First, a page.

In the foregoing description Ihave, to avoid confusion, confined myself to the use of a scale graduated in cents. Nevertheless, it is obvious that the beam might be subdivided into halves and quarters of the degrees shown, so that the mechanical computation may be effected just as correctly and with the further advantage of affording the computation of numbers involving fractions.
Having thus described my invention, what I claim, and desire to secure by Letters Patent, 1s
1. The combination, in a scale, of the lever having a true and indicating series of graduations, and the scale-pan having supports and pointers, substantially as set forth.
2. In a scale, a lever pivotally supported between its ends, and provided on one side of its support with true graduations a and indicating-graduations a, and on the other side of its support with graduations a corresponding to graduations a, and with graduations a, substantially as set forth.
3. The combination of the base, the lever, the pan having a depending rod, 11, the movable cross-head E, means for clamping such cross-head in position, and a rod, H, connecting the rod or bar H with the crosshcad, substantially as set forth.
4-. The combination,with the lever, the pan having depending rod II, and the base having a keeper or keepers, F, and guides D, of the cross-head having a rod, 15, the rod H, connecting the rod II and cross-head, and the wedge'bar F, substantially as set forth.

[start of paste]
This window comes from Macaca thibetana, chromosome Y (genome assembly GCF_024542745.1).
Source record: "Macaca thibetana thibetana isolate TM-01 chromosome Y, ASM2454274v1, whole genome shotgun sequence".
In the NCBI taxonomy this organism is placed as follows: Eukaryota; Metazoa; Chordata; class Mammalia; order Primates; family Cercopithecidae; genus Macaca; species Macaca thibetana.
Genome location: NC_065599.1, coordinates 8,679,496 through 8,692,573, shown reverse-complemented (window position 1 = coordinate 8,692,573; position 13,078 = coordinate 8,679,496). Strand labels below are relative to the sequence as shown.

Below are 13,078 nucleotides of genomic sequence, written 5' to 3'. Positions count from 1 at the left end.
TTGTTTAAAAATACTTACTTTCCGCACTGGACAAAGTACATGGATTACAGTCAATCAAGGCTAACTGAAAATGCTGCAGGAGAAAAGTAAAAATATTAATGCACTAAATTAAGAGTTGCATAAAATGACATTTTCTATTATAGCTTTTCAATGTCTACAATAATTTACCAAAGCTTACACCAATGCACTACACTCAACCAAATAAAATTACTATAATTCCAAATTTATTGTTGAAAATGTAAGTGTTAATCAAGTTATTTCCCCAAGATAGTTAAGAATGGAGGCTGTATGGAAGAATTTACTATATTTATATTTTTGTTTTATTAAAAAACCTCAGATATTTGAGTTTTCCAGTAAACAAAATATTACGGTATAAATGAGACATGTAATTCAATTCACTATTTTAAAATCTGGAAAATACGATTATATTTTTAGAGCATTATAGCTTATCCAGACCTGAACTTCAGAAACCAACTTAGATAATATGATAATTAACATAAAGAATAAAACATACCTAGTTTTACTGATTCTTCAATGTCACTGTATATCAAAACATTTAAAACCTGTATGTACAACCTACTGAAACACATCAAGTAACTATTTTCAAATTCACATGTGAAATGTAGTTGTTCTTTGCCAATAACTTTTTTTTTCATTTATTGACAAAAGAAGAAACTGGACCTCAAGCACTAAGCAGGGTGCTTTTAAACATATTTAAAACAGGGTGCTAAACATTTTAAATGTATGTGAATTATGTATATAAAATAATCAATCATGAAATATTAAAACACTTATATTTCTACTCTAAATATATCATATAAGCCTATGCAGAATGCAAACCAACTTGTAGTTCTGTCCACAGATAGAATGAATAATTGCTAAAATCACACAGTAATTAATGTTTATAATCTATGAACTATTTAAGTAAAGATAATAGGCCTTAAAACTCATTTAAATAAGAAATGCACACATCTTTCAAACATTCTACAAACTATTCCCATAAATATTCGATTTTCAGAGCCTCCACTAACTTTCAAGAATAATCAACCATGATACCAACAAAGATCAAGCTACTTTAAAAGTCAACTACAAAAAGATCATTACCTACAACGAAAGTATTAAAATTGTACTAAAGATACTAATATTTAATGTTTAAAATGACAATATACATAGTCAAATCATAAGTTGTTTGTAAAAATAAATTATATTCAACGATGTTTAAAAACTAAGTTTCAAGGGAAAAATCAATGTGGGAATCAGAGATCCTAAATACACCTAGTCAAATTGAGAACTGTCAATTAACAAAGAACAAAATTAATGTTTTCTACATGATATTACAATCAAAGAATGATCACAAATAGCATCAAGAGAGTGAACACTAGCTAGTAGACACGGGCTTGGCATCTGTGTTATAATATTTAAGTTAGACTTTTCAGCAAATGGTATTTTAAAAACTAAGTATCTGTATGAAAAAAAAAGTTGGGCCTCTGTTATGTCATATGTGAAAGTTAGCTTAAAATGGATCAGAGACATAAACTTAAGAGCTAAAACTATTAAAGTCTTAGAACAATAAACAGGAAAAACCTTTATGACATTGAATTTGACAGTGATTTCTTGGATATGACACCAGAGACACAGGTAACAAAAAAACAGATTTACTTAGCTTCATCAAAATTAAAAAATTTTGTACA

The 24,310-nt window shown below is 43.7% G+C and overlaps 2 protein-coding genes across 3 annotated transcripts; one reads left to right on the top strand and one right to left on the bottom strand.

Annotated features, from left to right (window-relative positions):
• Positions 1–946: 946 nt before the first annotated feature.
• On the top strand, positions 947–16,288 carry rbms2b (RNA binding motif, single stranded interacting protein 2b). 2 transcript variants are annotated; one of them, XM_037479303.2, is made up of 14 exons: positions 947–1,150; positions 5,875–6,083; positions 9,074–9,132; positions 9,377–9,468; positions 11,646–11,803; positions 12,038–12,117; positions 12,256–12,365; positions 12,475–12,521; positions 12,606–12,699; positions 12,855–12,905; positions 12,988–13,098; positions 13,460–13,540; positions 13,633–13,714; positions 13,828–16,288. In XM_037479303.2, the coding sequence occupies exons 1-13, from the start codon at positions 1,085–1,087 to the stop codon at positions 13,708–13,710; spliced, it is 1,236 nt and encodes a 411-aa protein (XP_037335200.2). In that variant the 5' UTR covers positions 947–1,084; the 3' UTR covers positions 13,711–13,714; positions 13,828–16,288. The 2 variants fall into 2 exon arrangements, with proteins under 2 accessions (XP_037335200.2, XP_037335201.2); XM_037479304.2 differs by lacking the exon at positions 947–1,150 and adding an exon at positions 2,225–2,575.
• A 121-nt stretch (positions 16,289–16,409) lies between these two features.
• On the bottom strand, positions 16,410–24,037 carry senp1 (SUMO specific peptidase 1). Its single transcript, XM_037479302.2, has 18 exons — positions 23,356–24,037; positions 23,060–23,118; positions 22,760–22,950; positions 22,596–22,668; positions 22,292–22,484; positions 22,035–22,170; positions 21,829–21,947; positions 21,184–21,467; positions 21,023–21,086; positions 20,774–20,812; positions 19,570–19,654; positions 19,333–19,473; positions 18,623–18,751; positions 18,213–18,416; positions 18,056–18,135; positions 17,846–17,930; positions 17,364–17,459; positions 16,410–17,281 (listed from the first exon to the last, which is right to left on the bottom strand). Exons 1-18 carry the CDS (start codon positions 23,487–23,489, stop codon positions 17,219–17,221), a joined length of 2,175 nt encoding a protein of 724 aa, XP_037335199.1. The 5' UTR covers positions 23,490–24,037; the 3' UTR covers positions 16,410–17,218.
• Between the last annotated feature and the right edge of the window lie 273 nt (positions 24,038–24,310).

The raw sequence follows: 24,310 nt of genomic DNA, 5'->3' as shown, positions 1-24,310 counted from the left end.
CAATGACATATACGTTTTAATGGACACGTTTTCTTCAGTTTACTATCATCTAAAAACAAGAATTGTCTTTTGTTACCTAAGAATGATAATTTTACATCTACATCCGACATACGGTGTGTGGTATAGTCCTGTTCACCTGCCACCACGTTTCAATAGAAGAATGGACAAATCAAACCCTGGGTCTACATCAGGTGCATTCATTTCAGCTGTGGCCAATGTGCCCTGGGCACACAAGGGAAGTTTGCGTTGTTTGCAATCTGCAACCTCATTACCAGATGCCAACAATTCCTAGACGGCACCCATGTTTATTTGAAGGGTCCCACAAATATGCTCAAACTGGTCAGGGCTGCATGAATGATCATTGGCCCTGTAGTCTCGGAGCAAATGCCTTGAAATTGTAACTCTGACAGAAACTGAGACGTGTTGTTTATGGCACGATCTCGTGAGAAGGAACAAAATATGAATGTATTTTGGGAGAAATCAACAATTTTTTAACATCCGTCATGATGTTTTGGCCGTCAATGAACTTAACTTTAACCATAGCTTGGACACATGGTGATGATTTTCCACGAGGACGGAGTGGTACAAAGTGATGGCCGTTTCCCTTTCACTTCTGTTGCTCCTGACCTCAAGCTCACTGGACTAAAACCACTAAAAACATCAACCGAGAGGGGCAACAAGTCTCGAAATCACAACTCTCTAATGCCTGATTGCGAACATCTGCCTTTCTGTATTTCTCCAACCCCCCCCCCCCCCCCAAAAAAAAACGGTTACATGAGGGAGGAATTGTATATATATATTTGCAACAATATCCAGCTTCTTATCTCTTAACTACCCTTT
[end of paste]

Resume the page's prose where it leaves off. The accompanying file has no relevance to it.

5. In a computing-scale, a lever pivotally supported between its ends and provided 011 one end with a true and an indicating series of graduations, and.on its other end with a graduation corresponding to the true series, substantially as set forth.
6. The combination of a graduated lover, a support having a graduation corresponding to that of the lever, and ascale-pan supported on the lever and provided with a rod registering with the graduation on the support, substantially as set forth.
In testimony whereof I affix my signature in presence of two witnesses.
A. F.-Moo11n, LoUIs BAER.